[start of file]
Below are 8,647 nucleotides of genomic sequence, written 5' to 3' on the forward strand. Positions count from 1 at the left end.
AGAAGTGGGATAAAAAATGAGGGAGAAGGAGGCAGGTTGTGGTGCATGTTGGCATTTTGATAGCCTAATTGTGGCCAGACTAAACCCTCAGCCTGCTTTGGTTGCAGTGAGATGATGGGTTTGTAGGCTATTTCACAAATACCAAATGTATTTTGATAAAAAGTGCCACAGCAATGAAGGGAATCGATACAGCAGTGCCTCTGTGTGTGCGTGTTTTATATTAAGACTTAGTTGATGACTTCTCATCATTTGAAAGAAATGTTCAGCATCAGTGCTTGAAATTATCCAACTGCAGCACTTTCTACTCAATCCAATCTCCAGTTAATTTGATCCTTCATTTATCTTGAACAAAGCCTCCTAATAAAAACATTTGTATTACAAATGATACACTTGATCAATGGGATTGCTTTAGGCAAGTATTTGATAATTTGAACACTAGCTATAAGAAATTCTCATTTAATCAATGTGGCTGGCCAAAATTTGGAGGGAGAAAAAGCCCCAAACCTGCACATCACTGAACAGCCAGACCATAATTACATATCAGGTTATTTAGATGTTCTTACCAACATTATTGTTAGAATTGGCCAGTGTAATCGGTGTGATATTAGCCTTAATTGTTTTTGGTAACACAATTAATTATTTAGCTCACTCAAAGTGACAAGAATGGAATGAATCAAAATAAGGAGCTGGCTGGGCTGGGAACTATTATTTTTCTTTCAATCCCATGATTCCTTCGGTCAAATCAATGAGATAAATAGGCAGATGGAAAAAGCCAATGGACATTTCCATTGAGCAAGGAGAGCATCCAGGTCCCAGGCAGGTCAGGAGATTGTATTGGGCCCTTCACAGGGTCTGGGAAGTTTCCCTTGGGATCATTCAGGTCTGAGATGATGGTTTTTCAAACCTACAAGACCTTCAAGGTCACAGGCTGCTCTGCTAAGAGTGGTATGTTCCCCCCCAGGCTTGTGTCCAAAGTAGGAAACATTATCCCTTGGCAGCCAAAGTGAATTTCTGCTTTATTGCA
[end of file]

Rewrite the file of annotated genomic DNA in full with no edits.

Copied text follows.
Below are 8,647 nucleotides of genomic sequence, written 5' to 3' on the forward strand. Positions count from 1 at the left end.
AGAAGTGGGATAAAAAATGAGGGAGAAGGAGGCAGGTTGTGGTGCATGTTGGCATTTTGATAGCCTAATTGTGGCCAGACTAAACCCTCAGCCTGCTTTGGTTGCAGTGAGATGATGGGTTTGTAGGCTATTTCACAAATACCAAATGTATTTTGATAAAAAGTGCCACAGCAATGAAGGGAATCGATACAGCAGTGCCTCTGTGTGTGCGTGTTTTATATTAAGACTTAGTTGATGACTTCTCATCATTTGAAAGAAATGTTCAGCATCAGTGCTTGAAATTATCCAACTGCAGCACTTTCTACTCAATCCAATCTCCAGTTAATTTGATCCTTCATTTATCTTGAACAAAGCCTCCTAATAAAAACATTTGTATTACAAATGATACACTTGATCAATGGGATTGCTTTAGGCAAGTATTTGATAATTTGAACACTAGCTATAAGAAATTCTCATTTAATCAATGTGGCTGGCCAAAATTTGGAGGGAGAAAAAGCCCCAAACCTGCACATCACTGAACAGCCAGACCATAATTACATATCAGGTTATTTAGATGTTCTTACCAACATTATTGTTAGAATTGGCCAGTGTAATCGGTGTGATATTAGCCTTAATTGTTTTTGGTAACACAATTAATTATTTAGCTCACTCAAAGTGACAAGAATGGAATGAATCAAAATAAGGAGCTGGCTGGGCTGGGAACTATTATTTTTCTTTCAATCCCATGATTCCTTCGGTCAAATCAATGAGATAAATAGGCAGATGGAAAAAGCCAATGGACATTTCCATTGAGCAAGGAGAGCATCCAGGTCCCAGGCAGGTCAGGAGATTGTATTGGGCCCTTCACAGGGTCTGGGAAGTTTCCCTTGGGATCATTCAGGTCTGAGATGATGGTTTTTCAAACCTACAAGACCTTCAAGGTCACAGGCTGCTCTGCTAAGAGTGGTATGTTCCCCCCCAGGCTTGTGTCCAAAGTAGGAAACATTATCCCTTGGCAGCCAAAGTGAATTTCTGCTTTATTGCA